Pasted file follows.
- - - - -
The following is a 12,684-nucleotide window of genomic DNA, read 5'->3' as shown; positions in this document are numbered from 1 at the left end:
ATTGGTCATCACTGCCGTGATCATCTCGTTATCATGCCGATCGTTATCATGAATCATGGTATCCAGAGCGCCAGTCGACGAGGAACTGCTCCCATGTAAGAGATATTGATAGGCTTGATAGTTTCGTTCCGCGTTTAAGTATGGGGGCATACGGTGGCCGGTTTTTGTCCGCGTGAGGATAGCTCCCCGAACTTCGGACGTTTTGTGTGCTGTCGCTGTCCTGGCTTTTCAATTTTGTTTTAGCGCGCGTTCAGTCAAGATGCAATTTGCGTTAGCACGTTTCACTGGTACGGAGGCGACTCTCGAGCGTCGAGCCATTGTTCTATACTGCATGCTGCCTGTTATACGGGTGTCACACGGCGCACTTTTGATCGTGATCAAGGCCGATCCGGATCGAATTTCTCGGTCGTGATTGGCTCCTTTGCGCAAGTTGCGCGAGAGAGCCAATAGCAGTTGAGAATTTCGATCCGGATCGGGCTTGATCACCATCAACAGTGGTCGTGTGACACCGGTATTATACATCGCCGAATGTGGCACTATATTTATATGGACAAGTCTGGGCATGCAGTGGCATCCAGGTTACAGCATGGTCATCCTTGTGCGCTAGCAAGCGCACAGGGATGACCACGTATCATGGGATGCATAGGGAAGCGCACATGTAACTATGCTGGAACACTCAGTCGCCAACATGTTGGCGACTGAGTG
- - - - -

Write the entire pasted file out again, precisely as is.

The following is a 12,684-nucleotide window of genomic DNA, read 5'->3' as shown; positions in this document are numbered from 1 at the left end:
ATTGGTCATCACTGCCGTGATCATCTCGTTATCATGCCGATCGTTATCATGAATCATGGTATCCAGAGCGCCAGTCGACGAGGAACTGCTCCCATGTAAGAGATATTGATAGGCTTGATAGTTTCGTTCCGCGTTTAAGTATGGGGGCATACGGTGGCCGGTTTTTGTCCGCGTGAGGATAGCTCCCCGAACTTCGGACGTTTTGTGTGCTGTCGCTGTCCTGGCTTTTCAATTTTGTTTTAGCGCGCGTTCAGTCAAGATGCAATTTGCGTTAGCACGTTTCACTGGTACGGAGGCGACTCTCGAGCGTCGAGCCATTGTTCTATACTGCATGCTGCCTGTTATACGGGTGTCACACGGCGCACTTTTGATCGTGATCAAGGCCGATCCGGATCGAATTTCTCGGTCGTGATTGGCTCCTTTGCGCAAGTTGCGCGAGAGAGCCAATAGCAGTTGAGAATTTCGATCCGGATCGGGCTTGATCACCATCAACAGTGGTCGTGTGACACCGGTATTATACATCGCCGAATGTGGCACTATATTTATATGGACAAGTCTGGGCATGCAGTGGCATCCAGGTTACAGCATGGTCATCCTTGTGCGCTAGCAAGCGCACAGGGATGACCACGTATCATGGGATGCATAGGGAAGCGCACATGTAACTATGCTGGAACACTCAGTCGCCAACATGTTGGCGACTGAGTG